Extra Coverage Can Help ‘Float Your Boat’ This Summer
Many boat owners assume their boats are covered under homeowners insurance policies. Homeowners insurance typically offers up to $1,000 in coverage for boats, boat trailers, motors, and related equipment-perhaps sufficient for small craft owners. However, the following exclusions exist:
- Losses in the water, including damage from sinking and collision, including hitting rocks or other debris.
- Wind loss if your boat is left in the open. Keep boats in a locked building on your property.
- Flood damage.
- Theft losses if they occur off your property. Take extreme safety measures to avoid theft when the boat is off your property.
Owners of high-value, regularly used boats may want to consider extra coverage, such as:
- Coverage for hazards like sinking and collision is available as “special perils coverage.” Annual premiums are about 2 percent of the value of the boat and its related equipment, with at least a $100 deductible required. Higher deductibles mean lower premiums-which is good only if the premium savings justify the higher out-of-pocket expenses if losses occur.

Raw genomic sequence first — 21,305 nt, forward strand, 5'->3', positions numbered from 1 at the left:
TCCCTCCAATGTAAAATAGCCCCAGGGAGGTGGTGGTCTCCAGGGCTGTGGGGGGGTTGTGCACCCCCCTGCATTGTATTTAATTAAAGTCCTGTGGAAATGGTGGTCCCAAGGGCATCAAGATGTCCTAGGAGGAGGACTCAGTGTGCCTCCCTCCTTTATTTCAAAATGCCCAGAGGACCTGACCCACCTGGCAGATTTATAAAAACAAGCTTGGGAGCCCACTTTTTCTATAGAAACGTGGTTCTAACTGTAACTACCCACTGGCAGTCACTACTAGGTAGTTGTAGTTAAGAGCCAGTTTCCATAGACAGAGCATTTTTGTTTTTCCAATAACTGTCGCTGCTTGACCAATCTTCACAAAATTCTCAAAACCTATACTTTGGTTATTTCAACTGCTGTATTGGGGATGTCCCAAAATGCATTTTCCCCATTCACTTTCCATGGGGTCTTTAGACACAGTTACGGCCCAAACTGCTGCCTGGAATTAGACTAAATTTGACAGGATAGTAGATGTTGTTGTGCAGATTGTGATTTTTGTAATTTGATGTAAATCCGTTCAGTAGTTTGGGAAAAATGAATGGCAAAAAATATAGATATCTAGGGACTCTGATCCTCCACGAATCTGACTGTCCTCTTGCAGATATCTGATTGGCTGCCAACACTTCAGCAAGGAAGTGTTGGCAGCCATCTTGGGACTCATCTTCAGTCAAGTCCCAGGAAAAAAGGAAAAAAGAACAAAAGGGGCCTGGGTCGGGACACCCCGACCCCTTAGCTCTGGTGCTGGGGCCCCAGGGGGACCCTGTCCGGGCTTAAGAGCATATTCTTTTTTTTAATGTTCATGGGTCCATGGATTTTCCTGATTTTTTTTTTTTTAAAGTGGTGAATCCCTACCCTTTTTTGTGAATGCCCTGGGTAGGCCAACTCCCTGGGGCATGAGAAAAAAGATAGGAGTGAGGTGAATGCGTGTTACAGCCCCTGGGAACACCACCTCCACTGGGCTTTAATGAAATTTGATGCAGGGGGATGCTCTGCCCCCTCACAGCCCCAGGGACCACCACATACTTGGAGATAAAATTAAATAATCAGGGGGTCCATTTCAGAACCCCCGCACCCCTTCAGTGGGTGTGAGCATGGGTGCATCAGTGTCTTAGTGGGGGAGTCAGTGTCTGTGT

Also, special perils coverage can usually be bought as a “scheduled item” on homeowners insurance. If you don’t have homeowners insurance, and/or need to save some money temporarily while still having limited coverage, some insurers may allow you to add your boat to your auto insurance. This should be considered temporary; you have the same limitations in coverage as with homeowners insurance, and this solution won’t cover loss of personal property on the boat.
We all love to laugh at – or with – the Do-it-Yourselfer in our homes. But there’s just a bit of admiration accompanying the laughter. Here are some great jokes about DIYers whose projects don’t always turn out right.
Last week I replaced every window in my house. Then I discovered I had a crack in my glasses.
I got a self-assembly wardrobe. It didn’t work. I got it out of the box, but it just didn’t do a thing.